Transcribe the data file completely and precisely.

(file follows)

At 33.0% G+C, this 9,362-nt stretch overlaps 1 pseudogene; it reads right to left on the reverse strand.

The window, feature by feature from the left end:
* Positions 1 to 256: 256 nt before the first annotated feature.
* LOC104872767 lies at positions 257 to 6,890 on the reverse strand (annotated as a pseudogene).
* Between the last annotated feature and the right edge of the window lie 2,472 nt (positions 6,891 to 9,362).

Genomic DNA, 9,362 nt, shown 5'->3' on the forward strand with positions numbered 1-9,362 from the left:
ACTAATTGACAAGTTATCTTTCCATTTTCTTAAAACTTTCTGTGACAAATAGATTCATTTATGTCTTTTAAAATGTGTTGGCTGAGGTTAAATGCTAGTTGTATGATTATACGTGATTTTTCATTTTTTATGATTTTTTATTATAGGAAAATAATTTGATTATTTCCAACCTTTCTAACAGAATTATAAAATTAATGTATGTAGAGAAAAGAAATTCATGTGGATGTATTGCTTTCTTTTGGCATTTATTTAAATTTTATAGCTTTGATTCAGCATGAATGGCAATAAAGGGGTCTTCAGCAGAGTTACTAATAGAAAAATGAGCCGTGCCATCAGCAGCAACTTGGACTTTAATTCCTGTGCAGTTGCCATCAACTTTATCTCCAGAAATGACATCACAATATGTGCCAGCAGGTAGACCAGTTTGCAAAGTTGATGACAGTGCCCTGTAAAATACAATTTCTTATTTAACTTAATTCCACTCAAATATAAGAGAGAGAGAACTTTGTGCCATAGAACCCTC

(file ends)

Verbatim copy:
At 33.0% G+C, this 9,362-nt stretch overlaps 1 pseudogene; it reads right to left on the reverse strand.

The window, feature by feature from the left end:
* Positions 1 to 256: 256 nt before the first annotated feature.
* LOC104872767 lies at positions 257 to 6,890 on the reverse strand (annotated as a pseudogene).
* Between the last annotated feature and the right edge of the window lie 2,472 nt (positions 6,891 to 9,362).

Genomic DNA, 9,362 nt, shown 5'->3' on the forward strand with positions numbered 1-9,362 from the left:
ACTAATTGACAAGTTATCTTTCCATTTTCTTAAAACTTTCTGTGACAAATAGATTCATTTATGTCTTTTAAAATGTGTTGGCTGAGGTTAAATGCTAGTTGTATGATTATACGTGATTTTTCATTTTTTATGATTTTTTATTATAGGAAAATAATTTGATTATTTCCAACCTTTCTAACAGAATTATAAAATTAATGTATGTAGAGAAAAGAAATTCATGTGGATGTATTGCTTTCTTTTGGCATTTATTTAAATTTTATAGCTTTGATTCAGCATGAATGGCAATAAAGGGGTCTTCAGCAGAGTTACTAATAGAAAAATGAGCCGTGCCATCAGCAGCAACTTGGACTTTAATTCCTGTGCAGTTGCCATCAACTTTATCTCCAGAAATGACATCACAATATGTGCCAGCAGGTAGACCAGTTTGCAAAGTTGATGACAGTGCCCTGTAAAATACAATTTCTTATTTAACTTAATTCCACTCAAATATAAGAGAGAGAGAACTTTGTGCCATAGAACCCTC